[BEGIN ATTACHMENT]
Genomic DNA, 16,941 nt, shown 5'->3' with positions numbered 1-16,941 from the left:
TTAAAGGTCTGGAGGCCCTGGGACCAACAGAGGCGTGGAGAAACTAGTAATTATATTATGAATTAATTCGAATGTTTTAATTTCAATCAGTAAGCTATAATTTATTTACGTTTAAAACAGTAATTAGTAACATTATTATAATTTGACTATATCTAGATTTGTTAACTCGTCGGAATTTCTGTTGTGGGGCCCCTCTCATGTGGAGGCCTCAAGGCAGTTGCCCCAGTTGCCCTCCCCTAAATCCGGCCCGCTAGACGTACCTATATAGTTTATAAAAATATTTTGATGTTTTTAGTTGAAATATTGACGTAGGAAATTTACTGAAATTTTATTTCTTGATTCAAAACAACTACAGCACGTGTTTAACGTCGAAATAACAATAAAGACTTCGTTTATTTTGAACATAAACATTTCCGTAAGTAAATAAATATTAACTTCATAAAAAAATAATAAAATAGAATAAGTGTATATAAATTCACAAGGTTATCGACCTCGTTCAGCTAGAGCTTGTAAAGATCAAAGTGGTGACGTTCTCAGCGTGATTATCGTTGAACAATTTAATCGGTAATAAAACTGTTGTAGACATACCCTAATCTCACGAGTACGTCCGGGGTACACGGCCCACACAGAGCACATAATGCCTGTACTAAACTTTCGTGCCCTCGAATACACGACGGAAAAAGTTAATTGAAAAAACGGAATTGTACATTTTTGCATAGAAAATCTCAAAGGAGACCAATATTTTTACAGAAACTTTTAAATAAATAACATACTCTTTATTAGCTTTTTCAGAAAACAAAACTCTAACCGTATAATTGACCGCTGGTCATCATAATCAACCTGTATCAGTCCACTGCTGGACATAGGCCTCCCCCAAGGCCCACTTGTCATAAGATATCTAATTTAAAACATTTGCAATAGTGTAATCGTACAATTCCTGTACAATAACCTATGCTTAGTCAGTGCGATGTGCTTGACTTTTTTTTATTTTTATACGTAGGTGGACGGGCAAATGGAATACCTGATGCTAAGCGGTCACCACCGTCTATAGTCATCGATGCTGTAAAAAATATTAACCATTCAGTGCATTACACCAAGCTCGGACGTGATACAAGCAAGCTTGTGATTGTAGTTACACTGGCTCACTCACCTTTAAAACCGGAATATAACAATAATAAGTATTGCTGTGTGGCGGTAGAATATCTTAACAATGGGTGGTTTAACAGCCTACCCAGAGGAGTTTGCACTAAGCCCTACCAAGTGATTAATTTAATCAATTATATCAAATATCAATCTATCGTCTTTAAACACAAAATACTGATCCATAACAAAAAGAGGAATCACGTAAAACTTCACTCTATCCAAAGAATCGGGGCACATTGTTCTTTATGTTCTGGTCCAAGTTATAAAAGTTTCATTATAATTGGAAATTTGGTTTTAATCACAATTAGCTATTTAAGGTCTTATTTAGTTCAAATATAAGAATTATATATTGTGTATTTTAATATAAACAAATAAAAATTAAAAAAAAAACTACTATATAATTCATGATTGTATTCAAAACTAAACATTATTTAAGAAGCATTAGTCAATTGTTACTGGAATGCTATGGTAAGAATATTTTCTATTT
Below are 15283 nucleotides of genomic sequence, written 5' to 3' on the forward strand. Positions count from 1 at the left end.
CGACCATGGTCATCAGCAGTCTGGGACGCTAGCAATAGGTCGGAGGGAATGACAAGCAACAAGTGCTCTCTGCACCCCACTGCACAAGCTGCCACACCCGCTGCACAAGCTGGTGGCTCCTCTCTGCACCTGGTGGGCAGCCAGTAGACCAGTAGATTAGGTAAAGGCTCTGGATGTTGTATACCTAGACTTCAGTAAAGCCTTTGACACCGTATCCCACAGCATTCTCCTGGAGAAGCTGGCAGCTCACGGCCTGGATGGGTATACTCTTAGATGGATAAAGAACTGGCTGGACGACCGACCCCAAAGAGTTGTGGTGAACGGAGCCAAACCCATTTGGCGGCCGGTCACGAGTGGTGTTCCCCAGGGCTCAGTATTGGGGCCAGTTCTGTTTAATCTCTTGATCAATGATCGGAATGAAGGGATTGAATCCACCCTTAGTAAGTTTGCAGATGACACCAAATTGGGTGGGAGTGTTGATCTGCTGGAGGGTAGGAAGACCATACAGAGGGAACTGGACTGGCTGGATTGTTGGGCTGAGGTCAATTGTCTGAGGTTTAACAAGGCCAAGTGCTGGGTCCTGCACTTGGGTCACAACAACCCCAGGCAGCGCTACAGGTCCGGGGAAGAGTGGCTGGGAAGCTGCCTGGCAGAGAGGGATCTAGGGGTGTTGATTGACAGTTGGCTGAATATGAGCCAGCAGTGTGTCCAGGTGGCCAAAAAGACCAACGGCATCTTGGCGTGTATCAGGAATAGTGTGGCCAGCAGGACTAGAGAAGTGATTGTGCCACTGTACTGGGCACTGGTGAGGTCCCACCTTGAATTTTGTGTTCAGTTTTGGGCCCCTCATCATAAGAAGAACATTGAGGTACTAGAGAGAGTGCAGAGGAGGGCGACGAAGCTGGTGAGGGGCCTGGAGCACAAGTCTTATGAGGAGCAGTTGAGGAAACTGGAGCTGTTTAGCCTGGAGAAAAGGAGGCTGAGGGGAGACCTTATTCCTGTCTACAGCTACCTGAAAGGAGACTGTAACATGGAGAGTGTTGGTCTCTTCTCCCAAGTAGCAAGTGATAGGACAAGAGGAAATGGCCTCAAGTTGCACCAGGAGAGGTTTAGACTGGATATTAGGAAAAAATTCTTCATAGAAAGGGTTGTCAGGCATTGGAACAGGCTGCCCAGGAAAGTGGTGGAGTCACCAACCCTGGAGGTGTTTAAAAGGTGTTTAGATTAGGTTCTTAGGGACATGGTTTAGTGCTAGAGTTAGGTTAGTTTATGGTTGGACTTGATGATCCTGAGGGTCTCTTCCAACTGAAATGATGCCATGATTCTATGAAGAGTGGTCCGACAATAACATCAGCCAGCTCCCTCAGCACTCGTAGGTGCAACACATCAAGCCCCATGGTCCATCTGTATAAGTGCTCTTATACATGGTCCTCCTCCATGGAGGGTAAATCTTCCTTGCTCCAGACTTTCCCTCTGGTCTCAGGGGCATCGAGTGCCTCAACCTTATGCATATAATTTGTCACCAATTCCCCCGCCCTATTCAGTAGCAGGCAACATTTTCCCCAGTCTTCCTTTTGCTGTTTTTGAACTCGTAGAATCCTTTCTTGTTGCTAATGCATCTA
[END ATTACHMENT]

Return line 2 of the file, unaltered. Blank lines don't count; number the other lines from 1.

TTAAAGGTCTGGAGGCCCTGGGACCAACAGAGGCGTGGAGAAACTAGTAATTATATTATGAATTAATTCGAATGTTTTAATTTCAATCAGTAAGCTATAATTTATTTACGTTTAAAACAGTAATTAGTAACATTATTATAATTTGACTATATCTAGATTTGTTAACTCGTCGGAATTTCTGTTGTGGGGCCCCTCTCATGTGGAGGCCTCAAGGCAGTTGCCCCAGTTGCCCTCCCCTAAATCCGGCCCGCTAGACGTACCTATATAGTTTATAAAAATATTTTGATGTTTTTAGTTGAAATATTGACGTAGGAAATTTACTGAAATTTTATTTCTTGATTCAAAACAACTACAGCACGTGTTTAACGTCGAAATAACAATAAAGACTTCGTTTATTTTGAACATAAACATTTCCGTAAGTAAATAAATATTAACTTCATAAAAAAATAATAAAATAGAATAAGTGTATATAAATTCACAAGGTTATCGACCTCGTTCAGCTAGAGCTTGTAAAGATCAAAGTGGTGACGTTCTCAGCGTGATTATCGTTGAACAATTTAATCGGTAATAAAACTGTTGTAGACATACCCTAATCTCACGAGTACGTCCGGGGTACACGGCCCACACAGAGCACATAATGCCTGTACTAAACTTTCGTGCCCTCGAATACACGACGGAAAAAGTTAATTGAAAAAACGGAATTGTACATTTTTGCATAGAAAATCTCAAAGGAGACCAATATTTTTACAGAAACTTTTAAATAAATAACATACTCTTTATTAGCTTTTTCAGAAAACAAAACTCTAACCGTATAATTGACCGCTGGTCATCATAATCAACCTGTATCAGTCCACTGCTGGACATAGGCCTCCCCCAAGGCCCACTTGTCATAAGATATCTAATTTAAAACATTTGCAATAGTGTAATCGTACAATTCCTGTACAATAACCTATGCTTAGTCAGTGCGATGTGCTTGACTTTTTTTTATTTTTATACGTAGGTGGACGGGCAAATGGAATACCTGATGCTAAGCGGTCACCACCGTCTATAGTCATCGATGCTGTAAAAAATATTAACCATTCAGTGCATTACACCAAGCTCGGACGTGATACAAGCAAGCTTGTGATTGTAGTTACACTGGCTCACTCACCTTTAAAACCGGAATATAACAATAATAAGTATTGCTGTGTGGCGGTAGAATATCTTAACAATGGGTGGTTTAACAGCCTACCCAGAGGAGTTTGCACTAAGCCCTACCAAGTGATTAATTTAATCAATTATATCAAATATCAATCTATCGTCTTTAAACACAAAATACTGATCCATAACAAAAAGAGGAATCACGTAAAACTTCACTCTATCCAAAGAATCGGGGCACATTGTTCTTTATGTTCTGGTCCAAGTTATAAAAGTTTCATTATAATTGGAAATTTGGTTTTAATCACAATTAGCTATTTAAGGTCTTATTTAGTTCAAATATAAGAATTATATATTGTGTATTTTAATATAAACAAATAAAAATTAAAAAAAAAACTACTATATAATTCATGATTGTATTCAAAACTAAACATTATTTAAGAAGCATTAGTCAATTGTTACTGGAATGCTATGGTAAGAATATTTTCTATTT